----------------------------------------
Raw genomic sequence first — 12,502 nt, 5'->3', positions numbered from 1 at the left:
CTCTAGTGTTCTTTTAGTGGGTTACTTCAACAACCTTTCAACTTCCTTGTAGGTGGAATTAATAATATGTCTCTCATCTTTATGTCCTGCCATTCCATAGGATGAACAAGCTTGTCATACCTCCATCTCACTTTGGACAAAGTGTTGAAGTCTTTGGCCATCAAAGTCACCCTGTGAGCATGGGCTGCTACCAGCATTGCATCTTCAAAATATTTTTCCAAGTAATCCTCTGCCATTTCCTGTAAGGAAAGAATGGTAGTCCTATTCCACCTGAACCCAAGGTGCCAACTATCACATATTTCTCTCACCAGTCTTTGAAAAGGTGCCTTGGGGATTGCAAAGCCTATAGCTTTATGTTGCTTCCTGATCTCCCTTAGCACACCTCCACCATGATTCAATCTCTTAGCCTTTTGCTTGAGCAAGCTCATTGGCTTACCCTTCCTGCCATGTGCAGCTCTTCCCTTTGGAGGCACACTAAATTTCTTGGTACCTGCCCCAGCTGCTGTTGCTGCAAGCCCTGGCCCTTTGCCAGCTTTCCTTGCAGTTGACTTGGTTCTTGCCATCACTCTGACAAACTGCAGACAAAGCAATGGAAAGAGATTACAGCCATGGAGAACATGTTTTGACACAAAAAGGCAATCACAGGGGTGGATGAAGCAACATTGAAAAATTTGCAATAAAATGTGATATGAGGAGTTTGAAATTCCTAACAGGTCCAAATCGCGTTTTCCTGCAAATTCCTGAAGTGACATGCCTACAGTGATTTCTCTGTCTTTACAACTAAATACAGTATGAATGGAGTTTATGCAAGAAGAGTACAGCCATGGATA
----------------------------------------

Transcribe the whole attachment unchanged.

Raw genomic sequence first — 12,502 nt, 5'->3', positions numbered from 1 at the left:
CTCTAGTGTTCTTTTAGTGGGTTACTTCAACAACCTTTCAACTTCCTTGTAGGTGGAATTAATAATATGTCTCTCATCTTTATGTCCTGCCATTCCATAGGATGAACAAGCTTGTCATACCTCCATCTCACTTTGGACAAAGTGTTGAAGTCTTTGGCCATCAAAGTCACCCTGTGAGCATGGGCTGCTACCAGCATTGCATCTTCAAAATATTTTTCCAAGTAATCCTCTGCCATTTCCTGTAAGGAAAGAATGGTAGTCCTATTCCACCTGAACCCAAGGTGCCAACTATCACATATTTCTCTCACCAGTCTTTGAAAAGGTGCCTTGGGGATTGCAAAGCCTATAGCTTTATGTTGCTTCCTGATCTCCCTTAGCACACCTCCACCATGATTCAATCTCTTAGCCTTTTGCTTGAGCAAGCTCATTGGCTTACCCTTCCTGCCATGTGCAGCTCTTCCCTTTGGAGGCACACTAAATTTCTTGGTACCTGCCCCAGCTGCTGTTGCTGCAAGCCCTGGCCCTTTGCCAGCTTTCCTTGCAGTTGACTTGGTTCTTGCCATCACTCTGACAAACTGCAGACAAAGCAATGGAAAGAGATTACAGCCATGGAGAACATGTTTTGACACAAAAAGGCAATCACAGGGGTGGATGAAGCAACATTGAAAAATTTGCAATAAAATGTGATATGAGGAGTTTGAAATTCCTAACAGGTCCAAATCGCGTTTTCCTGCAAATTCCTGAAGTGACATGCCTACAGTGATTTCTCTGTCTTTACAACTAAATACAGTATGAATGGAGTTTATGCAAGAAGAGTACAGCCATGGATA